The goal of the project is to develop an intelligent framework to seamlessly integrate state-consistent linear parameter-varying (LPV) reduced order modeling (ROM) for aeroservoelastic (ASE) and robust aerostructural control synthesis. Leveraging on significant achievements by the proposing team in prior research, this Phase I effort represents a significant contribution to ROM technology adoption by ASE control engineers in NASA, and includes several emerging techniques: dual genetic algorithm (GA)-guided, fully automated ROMs, model order reduction with strong state consistent enforcement, and GA-optimized LPV control synthesis for enhanced vehicle stabilization. A modular software framework to streamline the entire workflow and efficiently transition from the model reduction to control synthesis will be established. The feasibility of the proposed technology will be demonstrated for ASE problems of NASA interest (e.g., X-56A MUTT, MADCAT, High-speed ASE, etc.) The Phase II effort will focus on: (1) LPV ROM and control synthesis engine optimization in terms of execution efficiency, robustness, and autonomy; (2) further process automation and exact input/output formatting for direct integration of the ‘intelligent’ environment into NASA workflow; and (3) extensive software validation and demonstration for ASE and flight control design of realistic aircrafts of current NASA interest.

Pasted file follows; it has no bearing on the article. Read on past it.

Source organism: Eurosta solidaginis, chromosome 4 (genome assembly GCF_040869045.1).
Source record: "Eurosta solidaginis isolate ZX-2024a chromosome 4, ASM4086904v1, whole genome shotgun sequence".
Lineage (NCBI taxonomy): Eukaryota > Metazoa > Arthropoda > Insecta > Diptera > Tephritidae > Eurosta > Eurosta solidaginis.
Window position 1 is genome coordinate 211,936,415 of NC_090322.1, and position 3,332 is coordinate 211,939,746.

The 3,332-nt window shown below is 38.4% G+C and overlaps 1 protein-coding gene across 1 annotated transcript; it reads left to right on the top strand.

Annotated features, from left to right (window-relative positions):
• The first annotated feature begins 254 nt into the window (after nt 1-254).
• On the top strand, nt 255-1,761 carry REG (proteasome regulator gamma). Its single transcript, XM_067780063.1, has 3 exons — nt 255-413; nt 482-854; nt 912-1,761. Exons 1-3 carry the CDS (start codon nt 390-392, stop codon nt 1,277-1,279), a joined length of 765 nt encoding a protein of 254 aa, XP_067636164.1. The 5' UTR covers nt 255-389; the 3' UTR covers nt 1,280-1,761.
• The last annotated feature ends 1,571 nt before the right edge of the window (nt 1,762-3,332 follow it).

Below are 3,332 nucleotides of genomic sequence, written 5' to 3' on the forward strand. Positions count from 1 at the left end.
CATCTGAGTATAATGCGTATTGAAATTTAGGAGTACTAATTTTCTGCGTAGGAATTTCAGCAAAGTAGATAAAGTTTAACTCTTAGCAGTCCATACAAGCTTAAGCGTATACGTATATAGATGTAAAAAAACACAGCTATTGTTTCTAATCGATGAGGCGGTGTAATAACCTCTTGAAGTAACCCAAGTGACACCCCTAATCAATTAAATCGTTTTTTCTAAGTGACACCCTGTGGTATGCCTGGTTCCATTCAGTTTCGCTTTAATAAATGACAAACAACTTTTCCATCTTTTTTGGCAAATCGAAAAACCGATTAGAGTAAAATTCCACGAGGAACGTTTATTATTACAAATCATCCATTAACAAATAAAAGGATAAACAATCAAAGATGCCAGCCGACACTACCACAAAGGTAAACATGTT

The proposed technology will deliver NASA flight control engineers a valuable tool to (1) automate the entire process of ASE ROM and control synthesis on a single platform; (2) design advanced, robust aerostructural controller; and (3) perform real-time ASE simulation and analysis. It will significantly decrease simulation validation and workflow lag time, and markedly reduce development costs and cycles of aerospace vehicles. NASA projects like MUTT, MADCAT, and High-speed ASE will benefit from the technology.
The non-NASA applications are vast, and will focus on aerospace, aircraft, and watercraft engineering for fluid-structural interaction (FSI) and fatigue analysis, control and optimization, hardware-in-loop simulation, and others. The proposed development will provide a powerful tool which can be used for fault diagnostics, optimized design, simulation and experiment design and planning, and more.